The winter is the perfect time to change your dramatic play center into into an ICE RINK! There are so many learning opportunities you can sneak into dramatic play, and especially at an ice rink. Learning through play is powerful; I’m here to show you how to help your students play with purpose!
I change out my dramatic play center to match our learning theme either once a month or every two weeks. You can see my yearly plan HERE. You can grab all the Ice Skating Rink printables in my TpT store HERE.
So why is pretend play important?
Why is pretend play an important center in a preschool or kindergarten classroom? What a loaded question, but here is my short answer. Students develop self-regulation during pretend play. Students have to share, take turns, wait, and express their feelings and ideas using appropriate language, gestures, and actions.
These are HARD skills for many 3, 4, and 5-year-olds to do. The pretend play or dramatic play center is a great place for students to practice and build these social skills. The amount of language that occurs during pretend play is HUGE! Students listen to others and engage in conversations with others (receptive language) during their play. Students are also asking and answering questions from peers, acquiring new vocabulary related to the theme, and communicating conversationally with peers (expressive language) during play. And that is just the oral language and social skills they are building! You can add ENDLESS math and literacy experiences into their play too! More details on that to come.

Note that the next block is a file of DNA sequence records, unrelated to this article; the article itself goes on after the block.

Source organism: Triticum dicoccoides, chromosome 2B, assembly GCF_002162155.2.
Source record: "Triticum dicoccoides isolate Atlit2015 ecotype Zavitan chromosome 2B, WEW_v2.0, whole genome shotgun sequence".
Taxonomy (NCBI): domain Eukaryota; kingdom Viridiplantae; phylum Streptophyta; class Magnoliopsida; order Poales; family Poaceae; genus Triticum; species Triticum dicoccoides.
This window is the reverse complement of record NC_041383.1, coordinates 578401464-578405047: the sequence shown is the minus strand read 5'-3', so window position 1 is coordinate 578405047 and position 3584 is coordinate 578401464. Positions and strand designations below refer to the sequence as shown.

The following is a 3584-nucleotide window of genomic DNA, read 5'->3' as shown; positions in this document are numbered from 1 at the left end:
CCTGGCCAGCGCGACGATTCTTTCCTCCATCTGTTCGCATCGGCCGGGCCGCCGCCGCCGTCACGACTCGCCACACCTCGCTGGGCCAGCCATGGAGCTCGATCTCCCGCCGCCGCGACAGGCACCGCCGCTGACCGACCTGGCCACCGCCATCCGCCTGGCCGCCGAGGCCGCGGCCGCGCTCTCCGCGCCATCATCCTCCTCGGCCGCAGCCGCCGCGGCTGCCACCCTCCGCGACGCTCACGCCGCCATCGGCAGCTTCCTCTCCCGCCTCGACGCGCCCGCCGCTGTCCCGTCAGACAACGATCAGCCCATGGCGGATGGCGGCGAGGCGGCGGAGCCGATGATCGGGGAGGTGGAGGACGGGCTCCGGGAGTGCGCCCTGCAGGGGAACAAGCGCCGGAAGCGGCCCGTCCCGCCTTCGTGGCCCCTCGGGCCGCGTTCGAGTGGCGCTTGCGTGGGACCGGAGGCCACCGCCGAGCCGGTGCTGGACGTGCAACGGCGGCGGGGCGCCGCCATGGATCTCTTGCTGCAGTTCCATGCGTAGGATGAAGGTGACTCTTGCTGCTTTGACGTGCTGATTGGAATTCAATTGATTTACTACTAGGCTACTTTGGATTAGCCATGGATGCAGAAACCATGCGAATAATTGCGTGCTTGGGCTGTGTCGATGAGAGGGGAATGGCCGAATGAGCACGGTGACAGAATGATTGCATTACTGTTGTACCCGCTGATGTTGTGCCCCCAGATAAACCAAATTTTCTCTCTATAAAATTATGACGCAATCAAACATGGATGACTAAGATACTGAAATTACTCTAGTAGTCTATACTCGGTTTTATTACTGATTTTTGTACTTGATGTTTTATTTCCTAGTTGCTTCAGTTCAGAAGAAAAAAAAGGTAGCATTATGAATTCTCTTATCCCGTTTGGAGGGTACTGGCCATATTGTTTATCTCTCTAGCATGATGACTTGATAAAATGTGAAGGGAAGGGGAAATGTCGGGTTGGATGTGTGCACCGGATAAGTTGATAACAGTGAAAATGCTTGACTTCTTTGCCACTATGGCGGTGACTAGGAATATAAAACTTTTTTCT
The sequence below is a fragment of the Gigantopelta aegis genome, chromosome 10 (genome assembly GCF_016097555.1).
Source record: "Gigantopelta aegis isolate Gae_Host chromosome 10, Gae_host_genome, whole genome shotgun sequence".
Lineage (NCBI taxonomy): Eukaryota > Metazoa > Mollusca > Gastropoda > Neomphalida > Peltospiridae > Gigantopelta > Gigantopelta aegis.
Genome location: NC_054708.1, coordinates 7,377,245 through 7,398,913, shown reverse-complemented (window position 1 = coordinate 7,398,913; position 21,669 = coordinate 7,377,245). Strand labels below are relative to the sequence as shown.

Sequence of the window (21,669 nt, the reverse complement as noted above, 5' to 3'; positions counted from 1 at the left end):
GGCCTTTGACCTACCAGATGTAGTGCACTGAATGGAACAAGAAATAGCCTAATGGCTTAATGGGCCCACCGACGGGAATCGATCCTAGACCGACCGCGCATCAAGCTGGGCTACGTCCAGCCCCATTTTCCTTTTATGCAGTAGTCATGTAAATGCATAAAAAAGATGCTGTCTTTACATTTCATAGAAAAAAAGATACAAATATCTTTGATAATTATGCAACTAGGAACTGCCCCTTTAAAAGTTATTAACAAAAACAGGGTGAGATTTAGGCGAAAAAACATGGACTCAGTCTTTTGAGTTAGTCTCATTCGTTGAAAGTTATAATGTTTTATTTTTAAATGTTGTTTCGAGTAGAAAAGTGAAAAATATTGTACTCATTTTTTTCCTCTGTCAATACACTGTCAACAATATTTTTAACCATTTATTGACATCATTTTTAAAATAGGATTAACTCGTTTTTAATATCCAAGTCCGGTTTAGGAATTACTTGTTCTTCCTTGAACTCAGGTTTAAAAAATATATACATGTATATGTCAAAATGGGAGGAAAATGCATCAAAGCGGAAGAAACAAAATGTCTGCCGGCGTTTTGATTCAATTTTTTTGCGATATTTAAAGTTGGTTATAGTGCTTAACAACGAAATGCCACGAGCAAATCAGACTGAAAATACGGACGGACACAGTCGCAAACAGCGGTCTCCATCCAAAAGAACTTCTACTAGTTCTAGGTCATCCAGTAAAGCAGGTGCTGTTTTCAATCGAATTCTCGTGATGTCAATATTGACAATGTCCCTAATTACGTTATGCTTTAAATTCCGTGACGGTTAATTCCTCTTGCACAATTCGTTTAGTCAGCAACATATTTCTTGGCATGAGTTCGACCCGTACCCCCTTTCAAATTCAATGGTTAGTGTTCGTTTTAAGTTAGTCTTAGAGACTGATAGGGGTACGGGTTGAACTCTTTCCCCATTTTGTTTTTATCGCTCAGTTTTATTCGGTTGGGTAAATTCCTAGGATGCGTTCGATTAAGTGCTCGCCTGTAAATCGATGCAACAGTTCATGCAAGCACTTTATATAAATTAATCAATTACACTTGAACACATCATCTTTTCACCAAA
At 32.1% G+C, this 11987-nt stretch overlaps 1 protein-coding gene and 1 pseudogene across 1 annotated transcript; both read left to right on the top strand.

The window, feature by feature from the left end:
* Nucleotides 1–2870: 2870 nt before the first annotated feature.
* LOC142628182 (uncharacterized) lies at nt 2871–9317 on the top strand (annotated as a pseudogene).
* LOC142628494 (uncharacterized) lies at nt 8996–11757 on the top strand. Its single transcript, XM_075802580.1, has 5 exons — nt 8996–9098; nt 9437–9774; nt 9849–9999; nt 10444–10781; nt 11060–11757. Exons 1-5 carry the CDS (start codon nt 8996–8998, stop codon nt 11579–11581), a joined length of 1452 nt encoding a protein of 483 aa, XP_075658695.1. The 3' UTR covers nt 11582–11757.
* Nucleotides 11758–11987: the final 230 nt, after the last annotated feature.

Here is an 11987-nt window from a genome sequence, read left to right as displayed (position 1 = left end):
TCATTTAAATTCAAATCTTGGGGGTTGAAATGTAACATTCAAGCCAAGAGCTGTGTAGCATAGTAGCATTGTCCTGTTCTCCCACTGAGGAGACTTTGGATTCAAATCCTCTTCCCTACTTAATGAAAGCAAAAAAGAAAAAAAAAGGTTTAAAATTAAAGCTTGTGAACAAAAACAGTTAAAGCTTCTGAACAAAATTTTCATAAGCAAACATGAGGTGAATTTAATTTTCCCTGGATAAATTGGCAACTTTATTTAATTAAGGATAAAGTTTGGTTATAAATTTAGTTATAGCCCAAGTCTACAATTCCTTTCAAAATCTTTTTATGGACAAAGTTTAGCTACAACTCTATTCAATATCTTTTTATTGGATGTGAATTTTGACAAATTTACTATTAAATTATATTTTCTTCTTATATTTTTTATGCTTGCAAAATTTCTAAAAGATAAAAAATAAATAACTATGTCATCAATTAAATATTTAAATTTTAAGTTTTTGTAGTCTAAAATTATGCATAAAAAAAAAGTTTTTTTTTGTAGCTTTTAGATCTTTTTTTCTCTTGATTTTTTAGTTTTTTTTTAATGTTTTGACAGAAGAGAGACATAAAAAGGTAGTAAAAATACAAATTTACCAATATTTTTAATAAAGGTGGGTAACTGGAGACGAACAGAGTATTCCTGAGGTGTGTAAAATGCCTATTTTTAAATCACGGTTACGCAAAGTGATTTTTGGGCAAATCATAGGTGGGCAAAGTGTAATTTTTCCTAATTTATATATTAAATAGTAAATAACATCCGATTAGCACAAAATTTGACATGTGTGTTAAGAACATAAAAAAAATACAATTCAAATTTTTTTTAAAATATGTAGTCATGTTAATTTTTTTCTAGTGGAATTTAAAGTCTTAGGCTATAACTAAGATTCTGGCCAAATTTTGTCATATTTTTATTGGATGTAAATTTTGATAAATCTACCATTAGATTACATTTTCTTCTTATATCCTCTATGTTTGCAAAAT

The Ice Rink
This is our ice rink! We have an ice rink, shoe locker, skate rental, snack shop, and snack table. You can see in the photo that I like to fill the Ice Rink with tons of print (signs, menus, order forms, and labels). Get almost everything you need: all the printables, signs, labels, prop lists, teacher idea pages, parent letter, and more in my Ice Skating Rink Dramatic Play set from my TPT store HERE.
The Ice and Ice Skating!
Everyone always wants to know HOW I made the ice! I made this “ice” by laminating two pieces of butcher paper then taping it down the middle and to the floor. You can also use a white shower curtain or some rugs have a white back which is perfect. Flip over your classroom rugs and see if the back is white to create an ice rink.
Pretend ice skating is a great way to strengthen their legs, core, and balance skills. Incorporating gross motor elements into their play gets students moving and playing, which is what we all want! They have to strengthen their big muscles before their small muscles can become strong.
Setting it Up!
Think about how you want to organize the center and label everything you can! The more labels you have, the easier it will be for students to keep the center clean! The shelves do not have to be packed full, and everything should not be out the first day you change the center into an ice rink. It is OK to have empty shelves at first. The picture above is of the Ice Skating Rink the LAST week of the theme. Each week I add new props to keep students excited and engaged in play. Here are the two shelves up close (again, the last week of the theme):
Learning through Play
Customers have to buy their ice skates from a vendor. Both roles are counting the money; more math snuck into the fun! Then the customers try on their skates and go skating! The best way I have found to support their play is to pretend right there with them! Be the ice skater or the attendant yourself! You can coach and support their pretend play just like you do their literacy or math play!